It’s pretty obvious Dolores prefers the restaurant’s intimacy.  Because Bouche has only thirteen seats, she’s able to provide that personal touch so endearing to her guests.  Dolores is an effusive and warm person, the type of whom makes a great best friend.  Aside from her people skills, she’s the mastermind behind the restaurant’s fabulous desserts, bakery-quality deliciousness with which to finish a perfect meal. Oh, and she may not be a certified sommelier, but her wine-pairing recommendations are savant.

If you like the predictability of menus you can practically recite, Bouche will throw you a real curve ball.  There is no formal menu, the only predictability being the knowledge that everything you order will be fabulous.  The  selections of the day–typically two or three entrees, appetizers, a soup, a salad, and dessert–are scrawled on a chalkboard.  Don’t get used to today’s selection because tomorrow they may not be there.  Everything is prepared based on what quality local organic produce can be found on the market. Despite the appellation “Bouche,” which translates from French to “mouth,” featured fare is “new American” prepared with French techniques.

Potato and Bacon Soup

It’s only fitting that my inaugural visit to Bouche was with my friend Larry McGoldrick, the professor with the perspicacious palate.   For months Larry had raved about Bouche and to me, he’s like E.F. Hutton in that when Larry speaks, Gil listens.  We were accompanied by my much better half Kim and the dazzling Deanell Collins.   In a stormy night replete with surprises, perhaps the biggest surprise is that Bouche didn’t have an overflow crowd.  Dolores explained that reservations have become absolutely necessary for Friday and Saturday night seating and that lunch crowds abound, but some evenings are surprisingly light. That meant more single-focused attention from the delightful Dolores for us.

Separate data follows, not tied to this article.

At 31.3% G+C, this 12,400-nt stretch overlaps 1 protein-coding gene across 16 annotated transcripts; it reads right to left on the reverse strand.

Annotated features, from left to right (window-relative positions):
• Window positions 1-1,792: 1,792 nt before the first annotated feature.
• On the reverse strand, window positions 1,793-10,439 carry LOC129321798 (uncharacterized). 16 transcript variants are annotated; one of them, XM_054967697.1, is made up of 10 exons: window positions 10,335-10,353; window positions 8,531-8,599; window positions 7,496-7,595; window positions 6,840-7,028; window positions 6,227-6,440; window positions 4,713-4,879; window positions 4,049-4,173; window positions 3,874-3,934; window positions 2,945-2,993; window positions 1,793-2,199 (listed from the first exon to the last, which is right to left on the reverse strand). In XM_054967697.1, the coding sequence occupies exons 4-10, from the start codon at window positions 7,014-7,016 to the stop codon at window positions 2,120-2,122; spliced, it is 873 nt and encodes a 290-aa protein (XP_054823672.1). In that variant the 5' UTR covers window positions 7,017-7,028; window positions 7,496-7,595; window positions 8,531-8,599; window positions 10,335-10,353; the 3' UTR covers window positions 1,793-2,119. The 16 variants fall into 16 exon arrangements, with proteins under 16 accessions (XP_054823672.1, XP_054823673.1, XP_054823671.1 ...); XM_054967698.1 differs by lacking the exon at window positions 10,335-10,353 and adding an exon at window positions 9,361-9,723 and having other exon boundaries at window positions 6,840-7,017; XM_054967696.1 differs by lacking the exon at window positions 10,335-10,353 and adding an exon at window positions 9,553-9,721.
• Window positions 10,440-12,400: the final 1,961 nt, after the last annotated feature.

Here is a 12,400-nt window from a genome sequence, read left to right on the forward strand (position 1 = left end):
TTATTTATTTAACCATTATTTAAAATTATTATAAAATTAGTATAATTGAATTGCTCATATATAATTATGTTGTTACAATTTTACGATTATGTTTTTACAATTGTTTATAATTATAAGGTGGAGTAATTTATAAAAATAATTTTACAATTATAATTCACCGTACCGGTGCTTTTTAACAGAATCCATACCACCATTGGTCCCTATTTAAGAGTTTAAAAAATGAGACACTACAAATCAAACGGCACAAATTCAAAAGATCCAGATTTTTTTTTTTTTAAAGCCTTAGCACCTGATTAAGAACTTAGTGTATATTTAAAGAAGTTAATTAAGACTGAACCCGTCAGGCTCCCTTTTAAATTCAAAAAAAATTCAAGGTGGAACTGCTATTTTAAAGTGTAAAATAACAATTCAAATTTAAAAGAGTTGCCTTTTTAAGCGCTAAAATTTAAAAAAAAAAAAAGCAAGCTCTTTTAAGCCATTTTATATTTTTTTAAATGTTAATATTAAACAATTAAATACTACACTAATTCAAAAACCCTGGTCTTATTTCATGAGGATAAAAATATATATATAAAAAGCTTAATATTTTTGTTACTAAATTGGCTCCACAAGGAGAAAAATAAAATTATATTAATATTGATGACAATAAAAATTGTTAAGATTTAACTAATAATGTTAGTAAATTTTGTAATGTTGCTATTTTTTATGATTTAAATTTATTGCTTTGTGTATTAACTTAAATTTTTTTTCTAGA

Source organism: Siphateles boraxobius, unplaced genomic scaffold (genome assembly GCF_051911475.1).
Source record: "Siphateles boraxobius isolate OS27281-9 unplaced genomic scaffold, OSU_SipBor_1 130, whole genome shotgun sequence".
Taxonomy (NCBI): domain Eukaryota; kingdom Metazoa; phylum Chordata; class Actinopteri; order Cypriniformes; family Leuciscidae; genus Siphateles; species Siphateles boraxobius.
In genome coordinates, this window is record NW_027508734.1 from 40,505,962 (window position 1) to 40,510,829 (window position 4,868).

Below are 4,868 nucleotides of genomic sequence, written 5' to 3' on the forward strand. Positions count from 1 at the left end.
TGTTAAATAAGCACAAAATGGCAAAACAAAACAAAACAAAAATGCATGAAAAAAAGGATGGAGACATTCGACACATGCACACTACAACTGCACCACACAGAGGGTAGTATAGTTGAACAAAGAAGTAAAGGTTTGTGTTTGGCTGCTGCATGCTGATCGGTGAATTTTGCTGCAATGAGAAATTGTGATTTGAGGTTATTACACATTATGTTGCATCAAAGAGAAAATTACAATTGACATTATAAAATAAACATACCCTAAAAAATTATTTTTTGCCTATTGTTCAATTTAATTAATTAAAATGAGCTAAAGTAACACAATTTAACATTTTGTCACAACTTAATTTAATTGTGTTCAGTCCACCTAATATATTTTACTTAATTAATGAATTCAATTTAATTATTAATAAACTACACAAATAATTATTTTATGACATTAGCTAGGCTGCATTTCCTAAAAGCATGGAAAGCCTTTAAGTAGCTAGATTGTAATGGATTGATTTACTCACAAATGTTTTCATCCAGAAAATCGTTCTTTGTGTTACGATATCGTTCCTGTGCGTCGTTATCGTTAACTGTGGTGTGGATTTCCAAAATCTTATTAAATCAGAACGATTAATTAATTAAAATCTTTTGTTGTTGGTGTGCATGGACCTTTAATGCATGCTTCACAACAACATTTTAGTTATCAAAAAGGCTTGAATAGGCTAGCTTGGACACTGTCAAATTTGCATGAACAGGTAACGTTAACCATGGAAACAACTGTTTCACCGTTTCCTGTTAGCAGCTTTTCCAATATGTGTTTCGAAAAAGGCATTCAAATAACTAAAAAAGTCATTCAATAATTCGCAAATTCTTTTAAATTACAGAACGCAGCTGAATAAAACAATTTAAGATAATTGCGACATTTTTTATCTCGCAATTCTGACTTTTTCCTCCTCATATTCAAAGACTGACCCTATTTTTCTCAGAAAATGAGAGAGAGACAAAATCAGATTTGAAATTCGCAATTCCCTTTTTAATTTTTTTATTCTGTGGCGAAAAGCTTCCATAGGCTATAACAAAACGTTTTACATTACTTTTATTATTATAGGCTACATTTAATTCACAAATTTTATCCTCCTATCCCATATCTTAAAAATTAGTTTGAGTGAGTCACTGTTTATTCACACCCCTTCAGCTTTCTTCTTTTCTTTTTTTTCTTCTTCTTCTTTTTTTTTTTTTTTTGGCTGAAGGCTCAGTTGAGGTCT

Even though it’s not complimentary, make sure to order the bread.  It’s a terrific French bread and on the night of our inaugural visit, it was served with a superb herb-garlic butter resplendent with clove halves.  The bread is fresh and delicious with a crusty exterior and soft interior.  The herb-garlic butter is a more than welcome respite from the ad infinitum parade of olive oil amalgams too many restaurants serve.

Bone-In Pork Chop

For decades, photographers who want their subjects to smile have instructed them to “say cheese.”  Saying “cheese” causes the mouth to form into a semblance of a smile-like shape.  Savvy diners will do well to order the cheese plate when it’s on the menu.  It’ll make you smile for sure.  Now, the concept of the cheese plate sometimes seems foreign in New Mexico and if you do find one it’s typically rather austere and unimaginative.  At Bouche, the cheese plate is both an objec d’art and a misnomer.  The “plate” is an artistic array of toasted Brazil and hazel nuts; fresh blackberries, strawberries and raspberries; crackers; slices of Jarlsberg cheese; and in the center of a cutting board, a herbaceous goat cheese ball made from the Old Windmill Dairy‘s finest.  The handle of the cutting board is drizzled with honey and bee pollen.  Sitting on a heated stone are slices of Brie which continue their molten transformation until you extricate them from the hot stone.  It’s the very best cheese plate we’ve found in New Mexico.  No other is even close.